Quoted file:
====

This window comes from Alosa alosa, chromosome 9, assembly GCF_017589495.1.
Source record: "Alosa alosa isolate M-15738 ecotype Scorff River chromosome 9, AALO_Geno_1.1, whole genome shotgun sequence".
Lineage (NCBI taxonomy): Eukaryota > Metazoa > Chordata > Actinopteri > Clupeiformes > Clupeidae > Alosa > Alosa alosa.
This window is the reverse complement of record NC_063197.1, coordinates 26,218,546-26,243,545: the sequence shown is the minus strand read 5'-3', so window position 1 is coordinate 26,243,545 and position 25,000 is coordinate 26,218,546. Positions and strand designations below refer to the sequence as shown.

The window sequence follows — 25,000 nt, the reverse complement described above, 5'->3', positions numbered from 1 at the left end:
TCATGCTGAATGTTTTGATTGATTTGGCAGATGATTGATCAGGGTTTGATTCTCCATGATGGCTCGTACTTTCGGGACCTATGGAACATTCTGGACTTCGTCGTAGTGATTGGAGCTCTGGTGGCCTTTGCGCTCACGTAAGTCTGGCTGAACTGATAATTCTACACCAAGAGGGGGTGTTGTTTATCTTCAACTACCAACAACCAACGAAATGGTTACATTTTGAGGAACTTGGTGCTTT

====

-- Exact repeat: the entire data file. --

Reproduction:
This window comes from Alosa alosa, chromosome 9, assembly GCF_017589495.1.
Source record: "Alosa alosa isolate M-15738 ecotype Scorff River chromosome 9, AALO_Geno_1.1, whole genome shotgun sequence".
Lineage (NCBI taxonomy): Eukaryota > Metazoa > Chordata > Actinopteri > Clupeiformes > Clupeidae > Alosa > Alosa alosa.
This window is the reverse complement of record NC_063197.1, coordinates 26,218,546-26,243,545: the sequence shown is the minus strand read 5'-3', so window position 1 is coordinate 26,243,545 and position 25,000 is coordinate 26,218,546. Positions and strand designations below refer to the sequence as shown.

The window sequence follows — 25,000 nt, the reverse complement described above, 5'->3', positions numbered from 1 at the left end:
TCATGCTGAATGTTTTGATTGATTTGGCAGATGATTGATCAGGGTTTGATTCTCCATGATGGCTCGTACTTTCGGGACCTATGGAACATTCTGGACTTCGTCGTAGTGATTGGAGCTCTGGTGGCCTTTGCGCTCACGTAAGTCTGGCTGAACTGATAATTCTACACCAAGAGGGGGTGTTGTTTATCTTCAACTACCAACAACCAACGAAATGGTTACATTTTGAGGAACTTGGTGCTTT